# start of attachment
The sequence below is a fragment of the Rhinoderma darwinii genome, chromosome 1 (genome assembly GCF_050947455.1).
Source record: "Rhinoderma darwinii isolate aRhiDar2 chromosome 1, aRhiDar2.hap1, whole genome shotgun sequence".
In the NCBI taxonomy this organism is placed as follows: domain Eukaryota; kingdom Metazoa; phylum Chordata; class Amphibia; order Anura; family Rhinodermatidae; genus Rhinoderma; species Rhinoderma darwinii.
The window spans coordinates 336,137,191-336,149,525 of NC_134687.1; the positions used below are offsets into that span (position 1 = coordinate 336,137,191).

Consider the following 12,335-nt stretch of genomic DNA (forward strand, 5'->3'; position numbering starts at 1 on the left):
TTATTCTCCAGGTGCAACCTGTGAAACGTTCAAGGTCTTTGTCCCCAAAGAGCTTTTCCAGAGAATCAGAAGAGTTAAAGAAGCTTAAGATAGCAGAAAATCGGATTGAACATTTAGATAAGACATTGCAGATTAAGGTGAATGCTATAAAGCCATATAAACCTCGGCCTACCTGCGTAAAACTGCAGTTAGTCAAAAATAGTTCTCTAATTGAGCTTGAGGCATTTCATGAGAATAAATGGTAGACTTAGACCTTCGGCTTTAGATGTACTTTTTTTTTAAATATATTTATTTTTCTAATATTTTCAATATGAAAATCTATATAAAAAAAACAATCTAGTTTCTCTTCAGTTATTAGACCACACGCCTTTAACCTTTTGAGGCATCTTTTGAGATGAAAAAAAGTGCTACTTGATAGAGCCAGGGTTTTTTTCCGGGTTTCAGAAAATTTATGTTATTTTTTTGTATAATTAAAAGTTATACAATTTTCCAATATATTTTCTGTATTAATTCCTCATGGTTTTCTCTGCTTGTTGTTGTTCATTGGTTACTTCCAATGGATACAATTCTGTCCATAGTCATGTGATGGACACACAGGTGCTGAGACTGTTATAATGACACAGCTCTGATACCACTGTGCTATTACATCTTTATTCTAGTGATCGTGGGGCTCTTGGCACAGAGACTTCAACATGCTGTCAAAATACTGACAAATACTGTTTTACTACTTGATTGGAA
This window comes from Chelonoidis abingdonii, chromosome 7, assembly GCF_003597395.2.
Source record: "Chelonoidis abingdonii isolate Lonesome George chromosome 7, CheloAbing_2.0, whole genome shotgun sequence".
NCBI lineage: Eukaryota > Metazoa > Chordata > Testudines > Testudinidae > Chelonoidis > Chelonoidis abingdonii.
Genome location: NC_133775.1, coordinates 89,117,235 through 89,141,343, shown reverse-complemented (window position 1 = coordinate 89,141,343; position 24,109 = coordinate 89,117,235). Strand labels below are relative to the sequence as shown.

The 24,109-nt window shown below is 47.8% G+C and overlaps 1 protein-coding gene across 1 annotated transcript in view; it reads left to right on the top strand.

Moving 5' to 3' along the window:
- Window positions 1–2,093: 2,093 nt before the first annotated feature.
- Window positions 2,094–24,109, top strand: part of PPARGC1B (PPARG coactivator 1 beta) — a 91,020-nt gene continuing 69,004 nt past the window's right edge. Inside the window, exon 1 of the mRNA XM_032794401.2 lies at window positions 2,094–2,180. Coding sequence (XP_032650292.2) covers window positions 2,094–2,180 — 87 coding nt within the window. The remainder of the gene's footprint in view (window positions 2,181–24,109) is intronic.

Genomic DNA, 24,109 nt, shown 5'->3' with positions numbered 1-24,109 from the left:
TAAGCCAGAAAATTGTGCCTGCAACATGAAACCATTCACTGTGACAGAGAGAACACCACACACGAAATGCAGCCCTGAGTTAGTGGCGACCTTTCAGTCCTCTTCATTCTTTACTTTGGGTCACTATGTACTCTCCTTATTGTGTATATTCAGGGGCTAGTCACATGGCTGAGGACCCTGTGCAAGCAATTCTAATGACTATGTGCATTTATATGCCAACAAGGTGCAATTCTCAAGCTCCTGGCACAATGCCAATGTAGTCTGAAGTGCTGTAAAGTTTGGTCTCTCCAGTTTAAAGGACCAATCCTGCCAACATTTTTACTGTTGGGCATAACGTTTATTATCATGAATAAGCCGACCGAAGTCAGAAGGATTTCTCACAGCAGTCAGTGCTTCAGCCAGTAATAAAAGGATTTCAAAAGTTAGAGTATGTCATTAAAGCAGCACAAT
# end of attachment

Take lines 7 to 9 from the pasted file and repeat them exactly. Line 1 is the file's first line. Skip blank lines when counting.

This window comes from Chelonoidis abingdonii, chromosome 7, assembly GCF_003597395.2.
Source record: "Chelonoidis abingdonii isolate Lonesome George chromosome 7, CheloAbing_2.0, whole genome shotgun sequence".
NCBI lineage: Eukaryota > Metazoa > Chordata > Testudines > Testudinidae > Chelonoidis > Chelonoidis abingdonii.